Relativistically harmless

Every now and again when I’m studying I discover something which I think is just cool. And relativistic quantum chemistry — is just cool! Quantum mechanics and general relativity aren’t the best of friends. This much is pretty well known, and a great many people (physicists and otherwise) have waxed lyrical about it. Finding a way of combining the effects of the two into a single theory is the goal of any theorist working towards the so-called “theory of everything.” General relativity has difficulty fitting into the world of particles. Special relativity, on the other hand, bears no such hindrance.

In fact, special relativity underpins a huge amount of modern physics. It shouldn’t come as any surprise, then, that relativity rears its head in physical chemistry too. A lot of chemists may not need to care about relativistic effects, particularly organic chemists. It only really becomes an issue with the heavyweights near the bottom of the periodic table.

Dating back to Bertha Swirles’ 1935 paper, “The relativistic self-consistent field,” the idea is quite intuitive. Special relativity asserts that the faster an object travels, the greater its effective mass. The key to all of this is in the ever-curious fine structure constant, α;

α is a ubiquitous little thing. It seems to crop up all over physics, but in this case it denotes something quite simple — the speed of an electron orbiting a hydrogen nucleus. Hydrogen is the simplest atom. One proton and one electron. In a hydrogen nucleus, an electron will travel at roughly 137th the speed of light.

Increase the size of the atomic nucleus though, and you increase its charge. The increase in charge causes the electrons to accelerate to increasingly higher speeds. Nuclear charge is usually denoted by a Z, and it’s blissfully easy to plug this into the equation. Just multiply by Z to find the speed of the innermost electron in the shell. Like so;

For instance, that atomic nucleus up at the top of this post is uranium. Everyone’s favourite actinide. Uranium has 92 protons and thus, a charge of 92 on its nucleus. As a result, its innermost electrons will be travelling at around 67% of the speed of light. This increases their mass by around 34%, causing those electrons to orbit sligtly closer to the atomic nucleus. In turn, this has a knock-on effect, causing the entire atom to shrink slightly!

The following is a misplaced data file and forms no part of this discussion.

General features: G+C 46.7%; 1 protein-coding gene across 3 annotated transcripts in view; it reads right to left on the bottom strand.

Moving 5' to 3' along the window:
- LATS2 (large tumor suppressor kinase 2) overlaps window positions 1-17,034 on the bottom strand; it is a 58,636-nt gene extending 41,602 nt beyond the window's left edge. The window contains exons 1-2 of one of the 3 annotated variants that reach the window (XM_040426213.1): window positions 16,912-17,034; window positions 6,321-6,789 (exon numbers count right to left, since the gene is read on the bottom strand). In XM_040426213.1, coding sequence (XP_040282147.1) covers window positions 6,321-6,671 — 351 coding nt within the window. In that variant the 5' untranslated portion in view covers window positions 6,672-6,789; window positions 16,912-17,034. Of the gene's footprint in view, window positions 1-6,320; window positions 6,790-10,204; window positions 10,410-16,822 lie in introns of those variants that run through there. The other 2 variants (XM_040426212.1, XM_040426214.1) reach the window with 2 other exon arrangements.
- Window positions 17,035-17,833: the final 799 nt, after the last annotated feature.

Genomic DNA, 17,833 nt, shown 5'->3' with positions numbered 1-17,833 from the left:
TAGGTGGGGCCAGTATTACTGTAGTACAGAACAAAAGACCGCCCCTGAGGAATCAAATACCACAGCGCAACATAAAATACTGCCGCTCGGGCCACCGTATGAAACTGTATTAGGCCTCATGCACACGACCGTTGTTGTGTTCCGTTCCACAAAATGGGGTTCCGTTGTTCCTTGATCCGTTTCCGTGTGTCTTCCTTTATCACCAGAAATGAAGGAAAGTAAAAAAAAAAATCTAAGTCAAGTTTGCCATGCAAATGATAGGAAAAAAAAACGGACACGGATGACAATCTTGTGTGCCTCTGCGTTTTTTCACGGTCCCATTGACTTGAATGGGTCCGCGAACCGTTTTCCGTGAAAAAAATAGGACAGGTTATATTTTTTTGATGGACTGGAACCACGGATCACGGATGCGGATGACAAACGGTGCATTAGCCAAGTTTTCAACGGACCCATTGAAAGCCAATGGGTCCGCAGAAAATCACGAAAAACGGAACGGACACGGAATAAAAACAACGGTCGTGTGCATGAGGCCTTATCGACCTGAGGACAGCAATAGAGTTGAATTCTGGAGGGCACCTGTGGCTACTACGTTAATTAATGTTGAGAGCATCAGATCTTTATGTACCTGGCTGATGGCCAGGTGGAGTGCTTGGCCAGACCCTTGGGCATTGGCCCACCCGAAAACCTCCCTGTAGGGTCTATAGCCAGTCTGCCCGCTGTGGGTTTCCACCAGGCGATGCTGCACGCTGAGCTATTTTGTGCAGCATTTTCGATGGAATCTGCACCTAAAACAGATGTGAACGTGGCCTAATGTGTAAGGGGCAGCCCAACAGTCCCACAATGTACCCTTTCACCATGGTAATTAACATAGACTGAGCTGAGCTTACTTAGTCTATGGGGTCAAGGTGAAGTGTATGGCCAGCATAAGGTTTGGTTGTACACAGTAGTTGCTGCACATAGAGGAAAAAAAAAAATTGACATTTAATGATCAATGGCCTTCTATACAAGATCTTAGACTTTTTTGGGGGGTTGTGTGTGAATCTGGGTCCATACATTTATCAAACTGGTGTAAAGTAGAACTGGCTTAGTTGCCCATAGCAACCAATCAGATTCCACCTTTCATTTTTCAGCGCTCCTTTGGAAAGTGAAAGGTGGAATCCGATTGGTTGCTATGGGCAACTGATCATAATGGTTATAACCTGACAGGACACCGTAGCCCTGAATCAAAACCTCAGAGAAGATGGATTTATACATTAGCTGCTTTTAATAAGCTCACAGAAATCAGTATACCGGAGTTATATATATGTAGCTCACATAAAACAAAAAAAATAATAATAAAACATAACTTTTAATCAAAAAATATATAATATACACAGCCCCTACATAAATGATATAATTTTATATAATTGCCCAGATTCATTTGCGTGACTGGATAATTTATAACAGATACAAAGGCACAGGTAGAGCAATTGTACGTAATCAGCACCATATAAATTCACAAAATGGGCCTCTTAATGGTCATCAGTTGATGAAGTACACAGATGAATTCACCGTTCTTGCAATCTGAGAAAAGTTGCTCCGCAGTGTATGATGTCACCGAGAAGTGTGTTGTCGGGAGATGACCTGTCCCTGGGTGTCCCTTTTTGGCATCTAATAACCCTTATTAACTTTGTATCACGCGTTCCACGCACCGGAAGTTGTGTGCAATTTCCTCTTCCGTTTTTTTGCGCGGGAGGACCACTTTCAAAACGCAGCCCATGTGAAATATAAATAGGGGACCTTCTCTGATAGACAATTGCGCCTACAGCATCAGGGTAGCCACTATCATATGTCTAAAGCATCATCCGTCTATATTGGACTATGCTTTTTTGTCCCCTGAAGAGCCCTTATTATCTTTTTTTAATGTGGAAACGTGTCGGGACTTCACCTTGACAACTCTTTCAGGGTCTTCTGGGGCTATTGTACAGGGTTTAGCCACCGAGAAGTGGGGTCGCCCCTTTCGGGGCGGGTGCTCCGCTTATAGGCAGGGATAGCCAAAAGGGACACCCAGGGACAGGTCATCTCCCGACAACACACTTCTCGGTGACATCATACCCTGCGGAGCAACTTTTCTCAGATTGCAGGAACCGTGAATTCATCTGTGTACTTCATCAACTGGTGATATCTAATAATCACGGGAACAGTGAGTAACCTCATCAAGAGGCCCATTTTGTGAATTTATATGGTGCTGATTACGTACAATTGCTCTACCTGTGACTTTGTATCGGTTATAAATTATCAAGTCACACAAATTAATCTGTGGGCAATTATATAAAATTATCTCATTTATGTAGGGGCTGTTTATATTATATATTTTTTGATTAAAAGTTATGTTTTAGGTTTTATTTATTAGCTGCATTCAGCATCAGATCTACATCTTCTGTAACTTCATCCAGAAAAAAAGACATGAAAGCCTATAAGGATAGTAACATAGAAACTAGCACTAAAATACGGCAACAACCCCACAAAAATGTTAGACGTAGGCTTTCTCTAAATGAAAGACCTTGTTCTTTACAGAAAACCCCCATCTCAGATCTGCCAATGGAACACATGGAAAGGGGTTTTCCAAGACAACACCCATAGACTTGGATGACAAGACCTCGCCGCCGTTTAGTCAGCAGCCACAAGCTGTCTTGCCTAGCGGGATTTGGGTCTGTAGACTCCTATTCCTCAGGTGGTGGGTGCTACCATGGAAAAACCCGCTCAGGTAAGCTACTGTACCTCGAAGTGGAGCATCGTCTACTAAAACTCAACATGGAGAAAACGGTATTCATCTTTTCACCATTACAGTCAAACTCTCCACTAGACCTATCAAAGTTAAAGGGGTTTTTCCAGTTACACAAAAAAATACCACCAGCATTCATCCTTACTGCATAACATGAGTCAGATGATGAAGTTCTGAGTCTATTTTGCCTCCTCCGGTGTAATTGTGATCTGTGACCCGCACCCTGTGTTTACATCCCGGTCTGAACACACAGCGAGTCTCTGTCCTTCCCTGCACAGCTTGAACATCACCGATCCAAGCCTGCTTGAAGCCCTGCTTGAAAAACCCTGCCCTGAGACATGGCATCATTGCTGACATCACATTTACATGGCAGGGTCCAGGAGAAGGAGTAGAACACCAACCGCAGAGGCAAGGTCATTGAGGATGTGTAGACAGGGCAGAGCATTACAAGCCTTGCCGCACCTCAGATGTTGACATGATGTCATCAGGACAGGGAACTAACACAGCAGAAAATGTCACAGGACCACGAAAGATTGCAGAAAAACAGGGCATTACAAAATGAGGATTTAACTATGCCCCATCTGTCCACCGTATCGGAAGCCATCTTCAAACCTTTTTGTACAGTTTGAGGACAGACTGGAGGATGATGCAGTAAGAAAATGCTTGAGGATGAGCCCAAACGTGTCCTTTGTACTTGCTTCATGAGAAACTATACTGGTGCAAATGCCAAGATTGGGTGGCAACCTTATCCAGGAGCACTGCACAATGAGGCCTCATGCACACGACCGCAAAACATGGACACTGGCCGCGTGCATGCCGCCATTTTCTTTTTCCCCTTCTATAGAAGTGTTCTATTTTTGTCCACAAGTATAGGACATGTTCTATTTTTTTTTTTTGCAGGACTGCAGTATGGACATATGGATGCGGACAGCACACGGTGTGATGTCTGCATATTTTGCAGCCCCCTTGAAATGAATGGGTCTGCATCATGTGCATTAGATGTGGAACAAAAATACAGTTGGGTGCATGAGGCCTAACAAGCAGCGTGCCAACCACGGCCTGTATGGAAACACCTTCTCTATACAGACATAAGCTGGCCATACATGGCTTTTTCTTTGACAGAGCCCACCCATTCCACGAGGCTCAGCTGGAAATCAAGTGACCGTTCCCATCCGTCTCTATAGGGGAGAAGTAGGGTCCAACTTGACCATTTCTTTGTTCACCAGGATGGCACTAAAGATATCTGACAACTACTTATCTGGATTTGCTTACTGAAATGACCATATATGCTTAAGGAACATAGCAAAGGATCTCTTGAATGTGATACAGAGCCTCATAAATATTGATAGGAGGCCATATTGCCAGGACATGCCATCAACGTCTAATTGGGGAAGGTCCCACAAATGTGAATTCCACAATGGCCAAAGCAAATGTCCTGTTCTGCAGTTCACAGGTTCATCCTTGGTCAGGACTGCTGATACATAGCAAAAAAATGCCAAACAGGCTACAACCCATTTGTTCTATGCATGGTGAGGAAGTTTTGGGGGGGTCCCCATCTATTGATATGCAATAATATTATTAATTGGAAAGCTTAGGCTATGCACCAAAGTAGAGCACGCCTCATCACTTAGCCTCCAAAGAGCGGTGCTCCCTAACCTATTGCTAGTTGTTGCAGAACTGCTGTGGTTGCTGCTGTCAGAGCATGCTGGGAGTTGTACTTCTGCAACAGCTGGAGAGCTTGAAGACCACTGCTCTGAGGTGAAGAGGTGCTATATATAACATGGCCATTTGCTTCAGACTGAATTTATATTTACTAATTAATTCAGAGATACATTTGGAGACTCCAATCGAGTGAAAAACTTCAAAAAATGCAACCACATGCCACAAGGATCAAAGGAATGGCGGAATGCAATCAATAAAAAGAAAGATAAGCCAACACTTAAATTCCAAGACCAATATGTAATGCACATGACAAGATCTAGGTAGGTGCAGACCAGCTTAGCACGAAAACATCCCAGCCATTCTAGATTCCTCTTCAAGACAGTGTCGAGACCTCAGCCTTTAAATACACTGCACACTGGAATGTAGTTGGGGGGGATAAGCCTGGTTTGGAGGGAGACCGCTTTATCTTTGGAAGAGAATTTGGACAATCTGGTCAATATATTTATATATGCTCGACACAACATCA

Interestingly enough, a whole range of effects are opened up by this relativistic malarkey. It contributes to many of the heavier elements having smaller atomic radii than they should. It explains why lead doesn’t have the same crystal structure as diamond. It explains why gold is actually gold! The electronic energy levels in gold are shifted by the relativistic effect, causing it to absorb the right optical frequencies to make it appear golden.

Most dramatically, it explains why mercury is liquid at room temperature. Relativistic effects cause the contraction of mercury’s 6s2 orbital, severely weakening its ability to form bonds. Subsequently, mercury remains liquid down to nearly -39°C. When it boils at around 357°C, it’s atoms drift away independently as a monatomic gas. Gaseous mercury is thus sometimes referred to as a “pseudo-noble gas.”

Ahhh. I love finding things out.

…wait, what do you mean quantum chemistry isn’t cool?

About Invader Xan

Molecular astrophysicist, usually found writing frenziedly, staring at the sky, or drinking mojitos.
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14 Responses to Relativistically harmless

  1. dr_psycho says:

    The Invariant Set Postulate: A New Geometric Framework for the Foundations of Quantum Theory and the Role Played by Gravity
    Authors: T.N.Palmer. December 2008.

  2. invaderxan says:

    Hmmm… I’m afraid I’m not sure without actually calculating it. And I suspect the calculations would be non-trivial!
    It would be to do with calculating the bohr radius of the electron shell, while accounting for the relativistic increase in mass. The electron orbital will be comparable to the size of the atomic nucleus when its cross-sectional area is on the order of one barn (which is the cross-sectional area of a uranium nucleus).
    As for what would happen to the electrons? Okay, this is speculation…
    As the first 1s electron is captured by a proton, the nuclear charge will decrease by 1. This would slow the orbiting electrons, causing the whole cloud to expand slightly. (Statistically, it’s possible that both 1s electrons would be captured, decreasing the nuclear charge and relaxing the electron cloud even more.)
    This would leave an open innermost shell, which would be equivalent to the whole atom being in an excited state. I’d assume, then, that the outer electrons would fall down to fill the space. And with a lot of electrons, there may be a number of transitions before the atom reached a relaxed state. With all those electron transitions, the atom would almost certainly fluoresce furiously while it was doing this. At what frequency? That I don’t know. Most likely in the visible/ultraviolet.